God of War Shows Us the Harms of Toxic Masculinity
The relationship between any parent and child is a complicated one, but the dynamic between a father and son is particularly fraught. Depending on your mileage, you probably reacted to that last sentence in a very particular way. Some sons have very positive relationships with their father, some negative, and others have never had the chance to find out. If like me you have a particularly negative reaction when thinking about your father, it probably isn’t a very good relationship. God of War is ultimately about all of these feelings, masterfully painting a portrait of a father and son who’s relationship very well could be as real and complicated as your own.
Back in 2018 when I heard there was a new God of War game that everybody in the gaming industry couldn’t stop talking about I didn’t think much of it. God of War is a long running franchise full of gods and monsters typically based in the world of Greek mythology. While they were a staple of my youth and incredibly influential to video games, they were never more than throughly entertaining (and violent) games to me. Sure they had some excellent world building and cool stories, but they were just games. I finally decided to sit down and give the new God of War a chance and what I experienced was nothing like I have ever seen in the series before. I found the game made me question my own relationship with my father and had me contemplating big questions about what it means to be a son.
Spoilers below for God of War (2018) and other past games in the series
God of War’s main character is Kratos (known as the Ghost of Sparta). In the previous games we see Kratos rise as a lowly Spartan soldier battling monsters of Ancient Greek myth, dethroning the Olympians, to even dying multiple times only to return from the gates of Hades. In this God of War game we are instead immersed into the world of Norse mythology (Odin, Thor, frost giants, elves, and alike). We find Kratos and his son Atreus living in the woods preparing for the funeral of the recently deceased third member of their family Faye (wife of Kratos and mother to Atreus). Even though we haven’t met this character or seen Kratos or Atreus interact with her, we feel her loss and the effect it must have on the family. Not long after the funeral has commenced, we see Kratos and Atreus set off to scatter the ashes of Faye from the highest peak in the land. With the mother out of the picture, Kratos feels he has to accelerate the learning of Atreus and teach him to become a “man” quicker then he might prefer.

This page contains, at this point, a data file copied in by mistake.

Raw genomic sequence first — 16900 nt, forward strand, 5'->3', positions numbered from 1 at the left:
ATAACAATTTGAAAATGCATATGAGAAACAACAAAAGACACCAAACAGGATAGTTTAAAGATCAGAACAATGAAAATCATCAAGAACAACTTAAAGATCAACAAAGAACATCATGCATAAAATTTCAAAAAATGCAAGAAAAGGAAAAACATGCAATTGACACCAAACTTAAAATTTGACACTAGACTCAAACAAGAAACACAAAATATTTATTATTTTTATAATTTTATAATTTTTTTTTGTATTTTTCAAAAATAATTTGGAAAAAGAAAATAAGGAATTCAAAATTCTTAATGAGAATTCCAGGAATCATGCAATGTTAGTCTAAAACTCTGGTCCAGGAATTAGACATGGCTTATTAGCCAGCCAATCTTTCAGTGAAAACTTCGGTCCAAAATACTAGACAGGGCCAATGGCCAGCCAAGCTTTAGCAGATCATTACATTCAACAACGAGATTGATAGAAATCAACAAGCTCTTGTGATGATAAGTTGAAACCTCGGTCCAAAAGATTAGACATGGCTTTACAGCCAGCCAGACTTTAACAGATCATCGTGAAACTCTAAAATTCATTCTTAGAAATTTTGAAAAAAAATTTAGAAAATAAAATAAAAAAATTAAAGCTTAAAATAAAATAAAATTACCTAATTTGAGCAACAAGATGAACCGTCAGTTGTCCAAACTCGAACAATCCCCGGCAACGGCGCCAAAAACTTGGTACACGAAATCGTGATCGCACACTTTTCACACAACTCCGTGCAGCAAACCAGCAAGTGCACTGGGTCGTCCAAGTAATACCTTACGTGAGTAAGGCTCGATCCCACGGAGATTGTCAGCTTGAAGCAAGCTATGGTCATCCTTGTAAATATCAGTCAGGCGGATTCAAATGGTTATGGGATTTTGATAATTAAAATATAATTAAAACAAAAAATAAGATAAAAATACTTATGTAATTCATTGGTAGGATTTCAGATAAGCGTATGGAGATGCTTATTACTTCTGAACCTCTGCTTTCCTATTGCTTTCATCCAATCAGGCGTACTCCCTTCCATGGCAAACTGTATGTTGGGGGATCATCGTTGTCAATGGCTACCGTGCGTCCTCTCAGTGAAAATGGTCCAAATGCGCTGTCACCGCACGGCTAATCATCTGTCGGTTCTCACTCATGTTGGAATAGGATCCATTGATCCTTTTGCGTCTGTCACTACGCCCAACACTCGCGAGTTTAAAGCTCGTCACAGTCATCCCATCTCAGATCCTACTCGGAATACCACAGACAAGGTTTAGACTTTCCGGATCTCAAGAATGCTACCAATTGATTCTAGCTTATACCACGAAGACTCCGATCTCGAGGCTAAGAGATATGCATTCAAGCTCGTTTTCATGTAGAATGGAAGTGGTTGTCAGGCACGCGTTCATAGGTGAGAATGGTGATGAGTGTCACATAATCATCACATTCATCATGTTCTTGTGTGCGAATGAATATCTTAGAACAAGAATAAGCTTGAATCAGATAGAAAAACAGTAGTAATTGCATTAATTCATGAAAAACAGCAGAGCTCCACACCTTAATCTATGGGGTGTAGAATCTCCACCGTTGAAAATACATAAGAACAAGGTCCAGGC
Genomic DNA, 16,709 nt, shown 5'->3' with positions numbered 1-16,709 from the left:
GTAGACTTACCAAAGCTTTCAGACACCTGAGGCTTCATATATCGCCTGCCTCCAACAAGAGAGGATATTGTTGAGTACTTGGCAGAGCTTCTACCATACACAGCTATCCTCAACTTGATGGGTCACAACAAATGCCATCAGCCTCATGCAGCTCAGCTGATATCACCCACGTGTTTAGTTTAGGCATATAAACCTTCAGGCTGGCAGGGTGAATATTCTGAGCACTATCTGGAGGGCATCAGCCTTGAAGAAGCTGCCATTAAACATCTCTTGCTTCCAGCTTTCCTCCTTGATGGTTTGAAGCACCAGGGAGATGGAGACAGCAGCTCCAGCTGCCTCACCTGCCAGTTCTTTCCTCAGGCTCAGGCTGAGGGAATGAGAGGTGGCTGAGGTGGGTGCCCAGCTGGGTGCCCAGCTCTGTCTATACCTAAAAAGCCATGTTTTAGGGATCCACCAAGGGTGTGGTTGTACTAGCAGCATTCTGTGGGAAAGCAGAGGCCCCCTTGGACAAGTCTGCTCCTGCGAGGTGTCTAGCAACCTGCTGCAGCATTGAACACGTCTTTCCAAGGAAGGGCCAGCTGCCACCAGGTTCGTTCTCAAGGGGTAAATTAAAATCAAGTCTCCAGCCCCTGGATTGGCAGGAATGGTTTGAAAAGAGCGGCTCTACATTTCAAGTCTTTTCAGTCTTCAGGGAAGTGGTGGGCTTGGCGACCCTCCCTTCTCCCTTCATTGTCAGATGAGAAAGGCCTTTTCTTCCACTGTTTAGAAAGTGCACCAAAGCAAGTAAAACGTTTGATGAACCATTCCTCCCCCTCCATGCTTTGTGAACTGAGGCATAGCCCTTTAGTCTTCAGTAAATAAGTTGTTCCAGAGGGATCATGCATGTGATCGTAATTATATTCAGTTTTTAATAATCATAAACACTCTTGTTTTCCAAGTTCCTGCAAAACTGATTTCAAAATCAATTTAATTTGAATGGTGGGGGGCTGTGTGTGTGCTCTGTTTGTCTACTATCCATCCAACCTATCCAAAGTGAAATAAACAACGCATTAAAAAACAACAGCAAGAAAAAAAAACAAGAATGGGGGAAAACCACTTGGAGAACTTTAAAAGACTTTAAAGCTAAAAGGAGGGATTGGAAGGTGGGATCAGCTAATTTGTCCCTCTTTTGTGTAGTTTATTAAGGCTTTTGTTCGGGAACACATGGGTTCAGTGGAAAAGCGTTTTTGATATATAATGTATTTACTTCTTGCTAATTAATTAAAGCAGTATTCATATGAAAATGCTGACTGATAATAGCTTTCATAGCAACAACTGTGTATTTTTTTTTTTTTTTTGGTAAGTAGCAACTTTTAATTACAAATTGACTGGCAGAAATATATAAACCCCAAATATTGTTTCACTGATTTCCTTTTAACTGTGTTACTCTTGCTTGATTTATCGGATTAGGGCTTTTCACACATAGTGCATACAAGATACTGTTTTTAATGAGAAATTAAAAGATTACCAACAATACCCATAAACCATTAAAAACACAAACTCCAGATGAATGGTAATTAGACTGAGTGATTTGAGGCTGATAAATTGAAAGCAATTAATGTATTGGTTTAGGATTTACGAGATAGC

This would be arduous enough if this was a typical road trip story between a father and son, however, Kratos has a lot more on his mind while traveling on the dangerous roads of an ancient fictitious Norway. Atreus is still just a kid and he doesn’t quite understand there are more than bears and wolves on the road to the highest mountain. We see first hand how Kratos has to deal with the pressure of tending to his son who doesn’t understand what is going on around him, and protecting him from the dangers of the world. Fathers understand the burden of this balance all too well, but in Kratos’s position these dangers are dragons and trolls. This is something the game does very well, it doesn’t seem to have an obvious bias. Too often we see stories about a parent and child and the authors influence is sometimes too clear. The best storytelling framing is when the writers allow the audience/user to empathize with all characters in the story. The story wouldn’t work if we just thought Kratos was a bad dad or that Atreus was spoiled and weak. We need to be able to see each side of their thinking and how their choices impact not only their own life but the lives of their family.
Through the story we see Kratos learn to trust Atreus more and have the patience and bravery to let him fail or succeed on his own. But he doesn’t achieve this level of understanding without much prior failure. In the beginning of the story Kratos doesn’t even give Atreus much time to grieve for his mother before having him practice his boxing, (pictured above)or yelling at him for not focusing when hunting a deer. We see Kratos journey from his toxic parenting techniques to a better understanding of himself and his son. Kratos eventually understands he doesn’t want his son to end up like him, and in order to make that happen he can’t raise him on his personal philosophy alone.
For me, playing God of War helped me come to terms with the relationship I have with my father, and I hope any who are willing to explore that complicated dynamic would be willing to give this story a try; regardless of whether you game regularly or not. While I feel like each indiveduals life and relationships are unique and personal, I think that there are similarities and patterns that emerge across all human experiences. Games like God of War are works of art that help us understand those experiences a little better.